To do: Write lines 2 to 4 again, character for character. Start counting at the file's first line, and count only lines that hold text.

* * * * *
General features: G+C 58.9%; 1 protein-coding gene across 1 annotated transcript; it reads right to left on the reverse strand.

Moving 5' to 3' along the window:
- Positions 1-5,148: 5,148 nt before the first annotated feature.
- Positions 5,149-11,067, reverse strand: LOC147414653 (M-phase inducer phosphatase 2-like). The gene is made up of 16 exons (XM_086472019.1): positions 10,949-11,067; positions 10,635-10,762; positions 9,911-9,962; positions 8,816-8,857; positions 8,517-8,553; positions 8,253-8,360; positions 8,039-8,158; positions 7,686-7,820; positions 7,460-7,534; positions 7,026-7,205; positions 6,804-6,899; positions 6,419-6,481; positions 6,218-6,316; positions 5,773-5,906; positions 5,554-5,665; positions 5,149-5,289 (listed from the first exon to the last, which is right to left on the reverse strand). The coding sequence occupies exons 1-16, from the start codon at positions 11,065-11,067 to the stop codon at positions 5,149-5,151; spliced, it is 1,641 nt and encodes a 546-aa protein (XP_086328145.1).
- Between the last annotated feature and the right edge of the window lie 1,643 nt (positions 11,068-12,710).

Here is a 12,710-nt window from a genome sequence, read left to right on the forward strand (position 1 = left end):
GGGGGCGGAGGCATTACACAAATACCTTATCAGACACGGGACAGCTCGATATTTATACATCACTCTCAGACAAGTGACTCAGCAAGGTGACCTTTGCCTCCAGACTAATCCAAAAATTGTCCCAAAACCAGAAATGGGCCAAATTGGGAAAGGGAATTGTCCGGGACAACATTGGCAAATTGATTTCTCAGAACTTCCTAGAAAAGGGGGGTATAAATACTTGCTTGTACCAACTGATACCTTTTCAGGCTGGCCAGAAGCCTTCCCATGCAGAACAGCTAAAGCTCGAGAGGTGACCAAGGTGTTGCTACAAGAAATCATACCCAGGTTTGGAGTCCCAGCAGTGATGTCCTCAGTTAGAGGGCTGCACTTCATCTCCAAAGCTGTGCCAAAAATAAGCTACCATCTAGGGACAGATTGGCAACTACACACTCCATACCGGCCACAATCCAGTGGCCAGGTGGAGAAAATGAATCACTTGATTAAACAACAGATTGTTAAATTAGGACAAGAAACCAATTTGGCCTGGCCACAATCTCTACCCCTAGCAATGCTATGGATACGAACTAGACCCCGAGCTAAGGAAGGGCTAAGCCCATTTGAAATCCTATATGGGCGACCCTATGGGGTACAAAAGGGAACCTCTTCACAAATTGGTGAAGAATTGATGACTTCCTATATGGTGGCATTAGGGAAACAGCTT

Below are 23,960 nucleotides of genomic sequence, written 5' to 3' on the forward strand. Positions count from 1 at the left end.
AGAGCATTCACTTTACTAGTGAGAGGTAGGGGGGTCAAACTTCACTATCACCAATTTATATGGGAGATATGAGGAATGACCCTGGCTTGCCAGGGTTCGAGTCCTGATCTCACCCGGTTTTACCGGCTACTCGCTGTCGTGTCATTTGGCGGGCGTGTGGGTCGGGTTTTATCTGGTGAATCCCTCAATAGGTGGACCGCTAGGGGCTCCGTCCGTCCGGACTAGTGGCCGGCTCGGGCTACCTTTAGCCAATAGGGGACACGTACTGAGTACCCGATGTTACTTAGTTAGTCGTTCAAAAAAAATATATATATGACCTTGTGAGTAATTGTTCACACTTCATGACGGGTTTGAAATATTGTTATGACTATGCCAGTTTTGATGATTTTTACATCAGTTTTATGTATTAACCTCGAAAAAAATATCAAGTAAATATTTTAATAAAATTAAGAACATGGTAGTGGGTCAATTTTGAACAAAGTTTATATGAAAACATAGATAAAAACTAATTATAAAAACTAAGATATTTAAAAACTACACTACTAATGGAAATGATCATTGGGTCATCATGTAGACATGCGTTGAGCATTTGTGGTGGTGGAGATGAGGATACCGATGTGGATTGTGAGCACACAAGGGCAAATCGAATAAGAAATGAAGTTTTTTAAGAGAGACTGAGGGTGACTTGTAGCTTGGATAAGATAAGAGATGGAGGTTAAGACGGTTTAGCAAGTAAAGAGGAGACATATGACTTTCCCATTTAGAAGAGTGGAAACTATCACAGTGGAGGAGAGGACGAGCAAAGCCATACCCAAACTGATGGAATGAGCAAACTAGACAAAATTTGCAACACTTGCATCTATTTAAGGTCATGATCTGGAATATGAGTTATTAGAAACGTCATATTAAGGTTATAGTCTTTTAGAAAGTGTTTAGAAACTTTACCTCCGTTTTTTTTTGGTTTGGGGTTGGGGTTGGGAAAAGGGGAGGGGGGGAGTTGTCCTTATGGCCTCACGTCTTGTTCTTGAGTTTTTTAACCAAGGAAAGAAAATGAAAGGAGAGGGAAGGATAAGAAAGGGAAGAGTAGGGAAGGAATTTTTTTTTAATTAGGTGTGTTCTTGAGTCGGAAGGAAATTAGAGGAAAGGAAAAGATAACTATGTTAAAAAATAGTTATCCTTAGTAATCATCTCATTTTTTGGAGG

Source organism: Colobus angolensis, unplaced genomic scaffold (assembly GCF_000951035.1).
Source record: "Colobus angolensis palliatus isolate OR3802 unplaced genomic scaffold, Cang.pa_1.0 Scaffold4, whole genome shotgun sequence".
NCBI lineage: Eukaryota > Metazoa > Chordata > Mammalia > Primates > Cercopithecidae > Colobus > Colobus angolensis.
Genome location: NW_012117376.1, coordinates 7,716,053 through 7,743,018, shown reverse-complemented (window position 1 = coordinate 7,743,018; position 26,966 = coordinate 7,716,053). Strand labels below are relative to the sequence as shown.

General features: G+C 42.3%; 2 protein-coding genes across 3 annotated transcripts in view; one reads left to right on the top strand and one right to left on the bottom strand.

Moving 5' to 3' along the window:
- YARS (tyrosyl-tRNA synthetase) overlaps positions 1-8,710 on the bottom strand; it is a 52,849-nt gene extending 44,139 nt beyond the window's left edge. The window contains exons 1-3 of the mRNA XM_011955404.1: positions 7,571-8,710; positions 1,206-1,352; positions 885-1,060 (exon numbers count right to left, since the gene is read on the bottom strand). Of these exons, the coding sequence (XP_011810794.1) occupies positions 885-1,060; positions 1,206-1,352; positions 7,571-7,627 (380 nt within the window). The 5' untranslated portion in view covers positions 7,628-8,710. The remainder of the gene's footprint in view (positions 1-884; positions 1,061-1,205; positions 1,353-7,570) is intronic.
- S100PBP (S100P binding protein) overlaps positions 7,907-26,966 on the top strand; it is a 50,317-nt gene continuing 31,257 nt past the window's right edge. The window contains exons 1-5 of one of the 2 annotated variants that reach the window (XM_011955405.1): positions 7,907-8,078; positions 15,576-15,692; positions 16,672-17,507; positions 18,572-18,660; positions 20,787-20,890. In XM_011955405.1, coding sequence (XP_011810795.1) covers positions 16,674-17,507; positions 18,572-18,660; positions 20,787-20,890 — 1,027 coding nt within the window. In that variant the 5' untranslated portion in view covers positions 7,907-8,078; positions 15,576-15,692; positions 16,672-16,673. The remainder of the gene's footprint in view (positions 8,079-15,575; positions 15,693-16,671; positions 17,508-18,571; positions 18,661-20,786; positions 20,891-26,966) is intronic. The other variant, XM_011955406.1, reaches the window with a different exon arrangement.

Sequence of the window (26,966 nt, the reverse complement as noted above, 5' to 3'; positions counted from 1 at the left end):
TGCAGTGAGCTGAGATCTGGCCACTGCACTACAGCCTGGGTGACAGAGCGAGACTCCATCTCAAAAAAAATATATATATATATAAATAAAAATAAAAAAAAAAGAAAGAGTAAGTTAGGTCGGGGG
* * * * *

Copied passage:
Moving 5' to 3' along the window:
- Positions 1-5,148: 5,148 nt before the first annotated feature.
- Positions 5,149-11,067, reverse strand: LOC147414653 (M-phase inducer phosphatase 2-like). The gene is made up of 16 exons (XM_086472019.1): positions 10,949-11,067; positions 10,635-10,762; positions 9,911-9,962; positions 8,816-8,857; positions 8,517-8,553; positions 8,253-8,360; positions 8,039-8,158; positions 7,686-7,820; positions 7,460-7,534; positions 7,026-7,205; positions 6,804-6,899; positions 6,419-6,481; positions 6,218-6,316; positions 5,773-5,906; positions 5,554-5,665; positions 5,149-5,289 (listed from the first exon to the last, which is right to left on the reverse strand). The coding sequence occupies exons 1-16, from the start codon at positions 11,065-11,067 to the stop codon at positions 5,149-5,151; spliced, it is 1,641 nt and encodes a 546-aa protein (XP_086328145.1).